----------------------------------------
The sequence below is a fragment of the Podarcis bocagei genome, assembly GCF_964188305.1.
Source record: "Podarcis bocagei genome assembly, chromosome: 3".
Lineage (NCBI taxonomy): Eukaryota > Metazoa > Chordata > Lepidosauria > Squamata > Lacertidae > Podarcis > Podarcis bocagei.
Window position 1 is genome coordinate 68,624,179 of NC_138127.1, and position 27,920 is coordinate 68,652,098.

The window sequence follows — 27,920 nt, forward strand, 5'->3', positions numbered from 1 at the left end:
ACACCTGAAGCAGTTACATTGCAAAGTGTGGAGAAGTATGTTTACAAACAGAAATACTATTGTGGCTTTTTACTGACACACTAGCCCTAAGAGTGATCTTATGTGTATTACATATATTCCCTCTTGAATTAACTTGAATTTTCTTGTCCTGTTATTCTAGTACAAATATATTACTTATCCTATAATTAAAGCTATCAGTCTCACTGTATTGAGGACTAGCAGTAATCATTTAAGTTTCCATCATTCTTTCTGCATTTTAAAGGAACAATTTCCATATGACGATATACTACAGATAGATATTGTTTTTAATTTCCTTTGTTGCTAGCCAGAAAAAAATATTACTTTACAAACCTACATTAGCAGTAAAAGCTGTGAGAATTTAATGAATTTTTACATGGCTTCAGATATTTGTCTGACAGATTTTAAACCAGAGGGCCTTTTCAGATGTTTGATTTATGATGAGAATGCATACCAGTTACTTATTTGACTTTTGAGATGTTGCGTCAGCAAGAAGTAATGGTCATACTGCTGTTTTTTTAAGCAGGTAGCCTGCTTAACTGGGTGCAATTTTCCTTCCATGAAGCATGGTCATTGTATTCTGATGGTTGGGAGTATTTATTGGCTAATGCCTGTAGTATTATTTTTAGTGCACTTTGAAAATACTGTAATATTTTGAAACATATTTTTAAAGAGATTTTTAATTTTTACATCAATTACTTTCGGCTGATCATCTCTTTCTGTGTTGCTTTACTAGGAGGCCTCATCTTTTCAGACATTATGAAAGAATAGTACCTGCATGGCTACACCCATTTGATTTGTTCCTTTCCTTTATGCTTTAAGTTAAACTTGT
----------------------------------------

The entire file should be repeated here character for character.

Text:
The sequence below is a fragment of the Podarcis bocagei genome, assembly GCF_964188305.1.
Source record: "Podarcis bocagei genome assembly, chromosome: 3".
Lineage (NCBI taxonomy): Eukaryota > Metazoa > Chordata > Lepidosauria > Squamata > Lacertidae > Podarcis > Podarcis bocagei.
Window position 1 is genome coordinate 68,624,179 of NC_138127.1, and position 27,920 is coordinate 68,652,098.

The window sequence follows — 27,920 nt, forward strand, 5'->3', positions numbered from 1 at the left end:
ACACCTGAAGCAGTTACATTGCAAAGTGTGGAGAAGTATGTTTACAAACAGAAATACTATTGTGGCTTTTTACTGACACACTAGCCCTAAGAGTGATCTTATGTGTATTACATATATTCCCTCTTGAATTAACTTGAATTTTCTTGTCCTGTTATTCTAGTACAAATATATTACTTATCCTATAATTAAAGCTATCAGTCTCACTGTATTGAGGACTAGCAGTAATCATTTAAGTTTCCATCATTCTTTCTGCATTTTAAAGGAACAATTTCCATATGACGATATACTACAGATAGATATTGTTTTTAATTTCCTTTGTTGCTAGCCAGAAAAAAATATTACTTTACAAACCTACATTAGCAGTAAAAGCTGTGAGAATTTAATGAATTTTTACATGGCTTCAGATATTTGTCTGACAGATTTTAAACCAGAGGGCCTTTTCAGATGTTTGATTTATGATGAGAATGCATACCAGTTACTTATTTGACTTTTGAGATGTTGCGTCAGCAAGAAGTAATGGTCATACTGCTGTTTTTTTAAGCAGGTAGCCTGCTTAACTGGGTGCAATTTTCCTTCCATGAAGCATGGTCATTGTATTCTGATGGTTGGGAGTATTTATTGGCTAATGCCTGTAGTATTATTTTTAGTGCACTTTGAAAATACTGTAATATTTTGAAACATATTTTTAAAGAGATTTTTAATTTTTACATCAATTACTTTCGGCTGATCATCTCTTTCTGTGTTGCTTTACTAGGAGGCCTCATCTTTTCAGACATTATGAAAGAATAGTACCTGCATGGCTACACCCATTTGATTTGTTCCTTTCCTTTATGCTTTAAGTTAAACTTGT